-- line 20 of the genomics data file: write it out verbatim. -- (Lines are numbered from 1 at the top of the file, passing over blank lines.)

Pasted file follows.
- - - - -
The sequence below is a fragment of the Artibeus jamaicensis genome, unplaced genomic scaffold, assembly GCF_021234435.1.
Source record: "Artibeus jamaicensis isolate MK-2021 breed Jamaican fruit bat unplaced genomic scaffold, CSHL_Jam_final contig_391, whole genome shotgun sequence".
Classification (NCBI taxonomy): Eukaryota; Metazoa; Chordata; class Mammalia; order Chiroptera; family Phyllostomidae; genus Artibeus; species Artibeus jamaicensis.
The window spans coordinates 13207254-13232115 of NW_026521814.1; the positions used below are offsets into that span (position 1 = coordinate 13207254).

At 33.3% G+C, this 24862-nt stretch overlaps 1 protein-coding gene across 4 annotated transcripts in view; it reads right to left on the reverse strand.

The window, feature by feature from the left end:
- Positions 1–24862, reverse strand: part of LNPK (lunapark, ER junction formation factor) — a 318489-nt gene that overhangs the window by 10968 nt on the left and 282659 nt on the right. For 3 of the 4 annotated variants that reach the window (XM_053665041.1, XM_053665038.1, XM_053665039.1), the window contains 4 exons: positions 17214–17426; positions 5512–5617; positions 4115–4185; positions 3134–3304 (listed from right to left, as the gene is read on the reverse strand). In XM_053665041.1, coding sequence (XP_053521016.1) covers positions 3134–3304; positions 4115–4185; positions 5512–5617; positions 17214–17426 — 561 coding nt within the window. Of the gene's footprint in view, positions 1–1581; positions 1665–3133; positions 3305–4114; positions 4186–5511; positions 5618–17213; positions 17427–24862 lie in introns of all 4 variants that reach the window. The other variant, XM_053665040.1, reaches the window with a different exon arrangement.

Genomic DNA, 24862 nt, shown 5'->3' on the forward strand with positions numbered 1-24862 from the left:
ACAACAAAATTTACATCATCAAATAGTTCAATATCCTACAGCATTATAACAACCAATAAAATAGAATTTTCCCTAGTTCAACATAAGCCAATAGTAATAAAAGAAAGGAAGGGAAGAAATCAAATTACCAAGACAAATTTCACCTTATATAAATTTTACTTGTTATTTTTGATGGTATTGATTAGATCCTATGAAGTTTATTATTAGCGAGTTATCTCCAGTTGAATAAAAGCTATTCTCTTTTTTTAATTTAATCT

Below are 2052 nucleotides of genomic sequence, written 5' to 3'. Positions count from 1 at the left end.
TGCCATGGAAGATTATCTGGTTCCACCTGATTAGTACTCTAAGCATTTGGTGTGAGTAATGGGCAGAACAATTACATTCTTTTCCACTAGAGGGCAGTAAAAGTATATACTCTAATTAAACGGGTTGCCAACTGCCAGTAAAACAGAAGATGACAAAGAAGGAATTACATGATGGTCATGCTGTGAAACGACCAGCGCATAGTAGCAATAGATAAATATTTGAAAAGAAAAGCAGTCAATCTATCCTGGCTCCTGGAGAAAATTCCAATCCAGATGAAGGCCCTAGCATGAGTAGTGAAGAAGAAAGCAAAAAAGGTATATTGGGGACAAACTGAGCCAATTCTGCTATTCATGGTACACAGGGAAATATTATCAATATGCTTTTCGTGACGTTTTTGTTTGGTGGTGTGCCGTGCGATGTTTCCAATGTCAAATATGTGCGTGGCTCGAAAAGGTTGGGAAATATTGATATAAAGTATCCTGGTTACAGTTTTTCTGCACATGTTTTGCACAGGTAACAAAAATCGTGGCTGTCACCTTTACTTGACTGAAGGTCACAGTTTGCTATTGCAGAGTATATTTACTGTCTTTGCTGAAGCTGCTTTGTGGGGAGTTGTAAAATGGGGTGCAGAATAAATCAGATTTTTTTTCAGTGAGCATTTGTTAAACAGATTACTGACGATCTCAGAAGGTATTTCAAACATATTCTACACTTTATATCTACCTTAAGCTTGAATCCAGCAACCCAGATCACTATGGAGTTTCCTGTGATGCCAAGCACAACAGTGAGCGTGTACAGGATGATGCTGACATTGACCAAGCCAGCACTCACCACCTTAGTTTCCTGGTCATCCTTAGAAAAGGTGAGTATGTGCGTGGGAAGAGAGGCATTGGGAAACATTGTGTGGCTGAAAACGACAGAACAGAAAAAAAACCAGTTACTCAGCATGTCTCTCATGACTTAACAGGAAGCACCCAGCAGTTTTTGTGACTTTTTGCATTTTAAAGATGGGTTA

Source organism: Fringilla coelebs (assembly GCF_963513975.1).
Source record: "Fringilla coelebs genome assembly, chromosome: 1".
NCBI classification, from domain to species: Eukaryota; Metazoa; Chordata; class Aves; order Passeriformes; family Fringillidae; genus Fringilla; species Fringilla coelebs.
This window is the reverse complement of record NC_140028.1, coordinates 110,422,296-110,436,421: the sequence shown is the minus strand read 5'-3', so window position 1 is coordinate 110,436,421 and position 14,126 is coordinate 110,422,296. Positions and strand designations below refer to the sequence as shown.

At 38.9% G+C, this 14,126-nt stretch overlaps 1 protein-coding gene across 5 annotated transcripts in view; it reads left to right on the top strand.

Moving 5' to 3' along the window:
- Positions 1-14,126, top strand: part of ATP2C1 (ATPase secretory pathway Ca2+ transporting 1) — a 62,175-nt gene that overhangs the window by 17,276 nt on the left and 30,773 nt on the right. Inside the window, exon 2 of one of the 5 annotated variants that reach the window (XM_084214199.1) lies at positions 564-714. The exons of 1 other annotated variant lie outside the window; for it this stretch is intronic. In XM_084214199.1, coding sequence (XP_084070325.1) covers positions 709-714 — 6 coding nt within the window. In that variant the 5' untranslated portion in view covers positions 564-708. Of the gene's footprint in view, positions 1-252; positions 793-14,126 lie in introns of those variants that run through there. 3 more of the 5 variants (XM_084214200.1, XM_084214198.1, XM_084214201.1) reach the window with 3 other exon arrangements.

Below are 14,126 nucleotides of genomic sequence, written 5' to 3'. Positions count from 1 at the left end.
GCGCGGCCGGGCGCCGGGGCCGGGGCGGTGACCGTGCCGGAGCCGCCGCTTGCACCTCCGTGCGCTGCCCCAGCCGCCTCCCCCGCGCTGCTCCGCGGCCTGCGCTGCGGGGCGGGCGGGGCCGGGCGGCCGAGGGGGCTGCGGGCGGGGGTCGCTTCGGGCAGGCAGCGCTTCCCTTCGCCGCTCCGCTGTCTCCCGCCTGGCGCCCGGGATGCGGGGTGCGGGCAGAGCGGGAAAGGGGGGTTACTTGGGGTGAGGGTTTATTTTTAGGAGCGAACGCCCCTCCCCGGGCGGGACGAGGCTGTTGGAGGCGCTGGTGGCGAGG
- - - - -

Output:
GCGCGGCCGGGCGCCGGGGCCGGGGCGGTGACCGTGCCGGAGCCGCCGCTTGCACCTCCGTGCGCTGCCCCAGCCGCCTCCCCCGCGCTGCTCCGCGGCCTGCGCTGCGGGGCGGGCGGGGCCGGGCGGCCGAGGGGGCTGCGGGCGGGGGTCGCTTCGGGCAGGCAGCGCTTCCCTTCGCCGCTCCGCTGTCTCCCGCCTGGCGCCCGGGATGCGGGGTGCGGGCAGAGCGGGAAAGGGGGGTTACTTGGGGTGAGGGTTTATTTTTAGGAGCGAACGCCCCTCCCCGGGCGGGACGAGGCTGTTGGAGGCGCTGGTGGCGAGG